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Plumeria Bonsai

Posted by mkalis none (My Page) on
Tue, Dec 31, 13 at 9:55

Hello - I'm new to Plumerias but was able to get three trees to grow from seed earlier this year and am looking forward to a good growing year in 2014. I would like to train two of the plants into bonsai. They are currently about six inches tall.

Does anyone have any suggestions or experience with training plumeria into bonsai? I have seen pictures online but I'm not sure at what point to cut the main trunk to encourage lower branches.

Thanks for any assistance you can provide!


Follow-Up Postings:

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RE: Plumeria Bonsai

Bonsai culture is certainly interesting. I had some downtime/delays on a recent trip and found a store nearby with a small Bonsai section. The lady gave me a very rudimentary lesson in broken English which I probably understood 10% and simply nodded and the remaining 90%. So with that in mind...

I would expect the difficulty in a Plumeria Bonsai is going to be in the unknown growth habits of the seedling you are using. Those seedlings may be lanky or petite or somewhere in between. I know its possible to stunt the growth as I kept 3 seedlings (used to be 5 but two have since died) in the same 1 gallon pot half full of soil for 3 years now and they aren't more than 8 or 10 inches tall where normally they would be 3-4 feet tall by now.

For what it's worth you will want to cut above a leaf node scar on the trunk and hope that it branches out from the leaf scar. You could snip the very tip and remove the top two leaves (leaving any leaves below those top two). That way the plant MAY start growing branches from those leaf nodes. I think it will be hit or miss for you on a seedling that small. Good luck with it.


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RE: Plumeria Bonsai

polynesian sunset is a good one for bonsai, the seedlings branch out early and they are a relatively slow grower. Keep them even more potbound than usual with bonsai to help slow down the growth even more. Some of the dwarf species work for bonsai but with the seedlings you just never know what kind of growth you will get. One of these days I will get a Polynesian Sunset into the ground before he gets to it.

My BF will turn anything into a bonsai if you let him, it`s a battle, will I get it in the ground or will he get it in a bonsai pot?

Good luck!
Tally HO!


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RE: Plumeria Bonsai

  • Posted by tapla z5b-6a mid-MI (My Page) on
    Sun, Jan 26, 14 at 15:06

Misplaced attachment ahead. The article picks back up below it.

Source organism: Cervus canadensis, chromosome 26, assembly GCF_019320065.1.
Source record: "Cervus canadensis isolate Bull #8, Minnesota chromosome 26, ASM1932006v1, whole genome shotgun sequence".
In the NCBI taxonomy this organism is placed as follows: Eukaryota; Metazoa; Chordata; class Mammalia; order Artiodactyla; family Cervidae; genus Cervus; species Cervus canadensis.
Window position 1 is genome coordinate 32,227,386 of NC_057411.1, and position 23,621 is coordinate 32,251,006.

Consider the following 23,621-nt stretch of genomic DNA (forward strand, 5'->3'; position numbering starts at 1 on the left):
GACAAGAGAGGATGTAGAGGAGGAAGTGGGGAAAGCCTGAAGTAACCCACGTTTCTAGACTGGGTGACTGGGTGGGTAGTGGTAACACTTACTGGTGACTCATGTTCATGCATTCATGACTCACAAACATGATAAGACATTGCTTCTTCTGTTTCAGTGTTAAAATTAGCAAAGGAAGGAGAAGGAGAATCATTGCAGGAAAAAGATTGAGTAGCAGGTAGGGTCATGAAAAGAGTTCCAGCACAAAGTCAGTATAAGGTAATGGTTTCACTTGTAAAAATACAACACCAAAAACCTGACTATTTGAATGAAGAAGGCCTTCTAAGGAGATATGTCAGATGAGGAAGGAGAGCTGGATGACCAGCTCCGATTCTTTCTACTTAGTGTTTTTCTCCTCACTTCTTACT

Mkalis - in order to be attractive, a bonsai has to be something you can look at and immediately envision in nature. It should evoke something in the viewer's imagination. For instance, you might look at one bonsai and see a stately old tree with a straight trunk growing alone in a meadow or field. Another tree's tortured looking trunk and branches might speak to you of the hardships it's had trying to maintain life hanging off a mountainside while it battled ice and snow that killed several branches (jin) or even parts of the trunk (shari) still in evidence on the tree. Because of the way plumerias branch and how their leaves grow, making one into a believable bonsai would be difficult. I would encourage you to pursue bonsai because of how richly rewarding it can be, but I wouldn't put plumeria high on a list of trees that readily lend themselves to being transformed into bonsai specimens - and that would be especially true of someone with little or no experience as a bonsai practitioner.

Al


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RE: Plumeria Bonsai

This is the best ever description/explanation of Bonsai I have ever read. I could not help but post what my Maui seedling looks like all crooked and some what crested at only 1 1/2 inches high. It would make an interesting Bonsai to say the least IF it would only stay small. mahalo, roxanne


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RE: Plumeria Bonsai

I agree Rox ..

That explanation was awesome.

Cute seedling !!

Night

Laura


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RE: Plumeria Bonsai

I totally agree with Al. I think if this were easy, you could buy a zillion of them from Thailand now. One of the worst things about plumerias is that you buy 50-100 and have a beautiful garden and a decade later they are ten feet tall and ten feet wide each and you need several acres to grow them easily. When you hack them, they rarely look as nice as the natural splitting and growth. This is why there is such a push to create dwarfs. I feel the direction will be to cross dwarfs with name varieties and create great looking dwarfs. This has started. I do not see any bonsai being developed or sold so far.


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RE: Plumeria Bonsai

  • Posted by mksmth oklahoma 7a (My Page) on
    Sun, Feb 2, 14 at 21:33

love those trees Bill! How is Pyscho doing? Still blooming strong I bet.

Mike


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RE: Plumeria Bonsai

so, after re-thinking this whole thing....is it not a type of Bonsai we are not trying to grow in pots totally out of their natural climate? roxanne